Facebook is considering launching a job board. How you react to this information in a Forbes' blog post may well impact your success in your job search some day soon:
So, will Facebook eat LinkedIn's lunch re job search and recruitment? Never underestimate the power of the 900M-active-monthly-users Gorilla!
Can I tell you what the percentage of the time my tech exec clients say they steer away from Facebook? Approaching 99%.
Time to play catch-up ball! Already Facebook has job apps such as Glass Door and JobVite. With a new job board/aggregator, it will be a force to be reckoned with. Don't think recruiters haven't noticed the huge database that is Facebook. They have, and companies are already using Facebook to build a recruiting and employment-brand presence.
LI is still the #1 source with 89% of companies having hired people using LI. Only 26% have hired via Facebook. But those numbers may be about to change.
So get ahead of the curve. Establish a public profile on Facebook where you can post mostly professional activity. Or, if you have a personal profile that adds to your brand rather than subtracts from your hireability, begin to insert professional updates.
Being on Facebook doesn't have to be ugly! And it may well get you a job one of these days.
Has anybody told you...
You MUST have a 1-page resume. Not true! The Career Directors International survey of recruiters, HR managers, and career coaches/resume writers shows that most people care more about the quality of the material than the length of the resume.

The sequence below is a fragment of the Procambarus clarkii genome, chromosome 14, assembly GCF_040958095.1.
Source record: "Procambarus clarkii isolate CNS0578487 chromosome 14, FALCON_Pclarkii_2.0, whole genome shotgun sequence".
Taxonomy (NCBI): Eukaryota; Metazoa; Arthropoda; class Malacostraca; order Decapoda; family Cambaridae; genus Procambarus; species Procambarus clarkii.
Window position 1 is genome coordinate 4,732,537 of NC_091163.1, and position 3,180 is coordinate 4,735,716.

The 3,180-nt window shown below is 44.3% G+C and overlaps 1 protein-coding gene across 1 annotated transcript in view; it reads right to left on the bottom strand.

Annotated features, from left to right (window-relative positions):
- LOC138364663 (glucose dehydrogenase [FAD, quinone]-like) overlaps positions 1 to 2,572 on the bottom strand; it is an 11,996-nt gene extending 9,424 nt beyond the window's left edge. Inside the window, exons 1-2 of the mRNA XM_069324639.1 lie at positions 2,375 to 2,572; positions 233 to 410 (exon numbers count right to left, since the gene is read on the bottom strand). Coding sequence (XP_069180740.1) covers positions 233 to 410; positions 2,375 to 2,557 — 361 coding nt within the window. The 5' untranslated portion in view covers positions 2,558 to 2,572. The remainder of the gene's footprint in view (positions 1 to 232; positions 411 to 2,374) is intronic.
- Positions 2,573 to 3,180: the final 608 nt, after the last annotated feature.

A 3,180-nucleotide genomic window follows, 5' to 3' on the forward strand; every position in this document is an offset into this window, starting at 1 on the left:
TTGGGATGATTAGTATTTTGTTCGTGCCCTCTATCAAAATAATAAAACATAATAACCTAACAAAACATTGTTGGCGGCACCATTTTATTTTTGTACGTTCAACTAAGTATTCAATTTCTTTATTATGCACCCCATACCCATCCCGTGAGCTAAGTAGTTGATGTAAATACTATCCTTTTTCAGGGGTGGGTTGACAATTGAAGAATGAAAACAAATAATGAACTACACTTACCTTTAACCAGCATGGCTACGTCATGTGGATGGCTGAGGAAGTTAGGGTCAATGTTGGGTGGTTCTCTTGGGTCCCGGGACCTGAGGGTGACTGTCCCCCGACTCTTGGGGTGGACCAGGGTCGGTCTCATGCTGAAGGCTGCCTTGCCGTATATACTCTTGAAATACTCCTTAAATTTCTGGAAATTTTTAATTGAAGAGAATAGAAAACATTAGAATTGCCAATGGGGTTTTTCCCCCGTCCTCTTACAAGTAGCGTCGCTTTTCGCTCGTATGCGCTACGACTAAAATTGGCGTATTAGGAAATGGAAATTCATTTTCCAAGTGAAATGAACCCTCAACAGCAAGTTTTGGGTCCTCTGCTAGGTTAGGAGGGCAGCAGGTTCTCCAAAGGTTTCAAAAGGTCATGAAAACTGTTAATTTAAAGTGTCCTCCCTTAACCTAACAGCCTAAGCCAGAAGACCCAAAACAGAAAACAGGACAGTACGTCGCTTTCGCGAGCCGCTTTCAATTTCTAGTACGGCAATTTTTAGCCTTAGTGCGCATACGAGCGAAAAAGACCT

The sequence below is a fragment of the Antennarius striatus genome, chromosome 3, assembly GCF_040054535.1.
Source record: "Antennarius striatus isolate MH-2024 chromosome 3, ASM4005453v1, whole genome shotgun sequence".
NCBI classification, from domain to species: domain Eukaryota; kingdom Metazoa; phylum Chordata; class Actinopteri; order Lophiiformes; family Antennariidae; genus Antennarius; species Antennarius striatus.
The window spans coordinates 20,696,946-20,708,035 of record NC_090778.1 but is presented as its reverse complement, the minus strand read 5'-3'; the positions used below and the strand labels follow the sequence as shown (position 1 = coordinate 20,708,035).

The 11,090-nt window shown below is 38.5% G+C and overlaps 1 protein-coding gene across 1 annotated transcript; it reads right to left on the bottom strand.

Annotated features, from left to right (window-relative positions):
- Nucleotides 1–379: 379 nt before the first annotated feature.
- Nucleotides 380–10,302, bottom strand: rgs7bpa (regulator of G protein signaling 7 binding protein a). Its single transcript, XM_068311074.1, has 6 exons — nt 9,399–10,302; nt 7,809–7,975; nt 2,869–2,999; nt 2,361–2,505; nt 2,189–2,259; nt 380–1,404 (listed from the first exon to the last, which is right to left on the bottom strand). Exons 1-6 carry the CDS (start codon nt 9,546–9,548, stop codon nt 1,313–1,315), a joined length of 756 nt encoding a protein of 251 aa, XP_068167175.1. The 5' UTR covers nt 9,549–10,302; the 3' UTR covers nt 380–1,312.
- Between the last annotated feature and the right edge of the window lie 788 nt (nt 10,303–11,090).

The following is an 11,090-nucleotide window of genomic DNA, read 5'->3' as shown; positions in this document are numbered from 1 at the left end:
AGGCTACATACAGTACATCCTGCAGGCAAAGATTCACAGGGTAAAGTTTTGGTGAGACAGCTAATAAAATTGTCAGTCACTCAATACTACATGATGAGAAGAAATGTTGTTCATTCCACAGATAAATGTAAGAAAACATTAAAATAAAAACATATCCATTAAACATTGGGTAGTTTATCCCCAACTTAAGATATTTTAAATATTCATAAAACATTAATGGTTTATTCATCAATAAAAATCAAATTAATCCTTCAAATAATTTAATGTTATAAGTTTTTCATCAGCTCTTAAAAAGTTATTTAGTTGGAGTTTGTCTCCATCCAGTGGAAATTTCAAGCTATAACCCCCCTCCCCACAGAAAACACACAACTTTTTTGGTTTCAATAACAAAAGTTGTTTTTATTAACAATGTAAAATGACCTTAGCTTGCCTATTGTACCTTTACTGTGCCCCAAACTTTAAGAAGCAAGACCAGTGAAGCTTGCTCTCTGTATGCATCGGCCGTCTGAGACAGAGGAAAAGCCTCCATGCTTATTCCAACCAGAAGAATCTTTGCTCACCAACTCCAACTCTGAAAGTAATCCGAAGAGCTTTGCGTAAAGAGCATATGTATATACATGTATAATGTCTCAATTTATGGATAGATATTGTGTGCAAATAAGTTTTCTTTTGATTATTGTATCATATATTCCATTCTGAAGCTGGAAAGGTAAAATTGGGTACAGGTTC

You MUST not go over two pages. NO, see reason above.
You MUST have a QR code on your resume. NO, so far there is no indication that this practice is catching on in a big way; if you put one on your resume, only some will click through.
A video resume is the way to go. NO, with 25% saying they would not view one and 13% saying they would, don't go out of your way to make one.
You don't need to be on social media. NO, Only 27% of people said they don't or rarely use social media to check out a candidate before deciding to interview them.
So, what should job seekers do in a positive direction?
- Get on Facebook!
- Get on Twitter!
- Create a branded 100% complete LinkedIn Profile! Add apps!
- Write a resume of 2-3 pages that has excellent content.
- Visually present information so that the resume can be scanned in 1-2 minutes.
- Extend your online identity footprint; make your content on other sites support your personal and career brand as expressed on your resume.
- Take advantage of online opportunities for visuals: LinkedIn's slide app, Pinterest, youtube, etc.
Get in gear for the new job search with these suggestions!
Many things may happen before a recruiter or hiring authority ever sees your resume. These are some: s/he Googles your name, searches for you on LinkedIn, checks Facebook to see what kind of person you are, checks Twitter for evidence of thought leadership.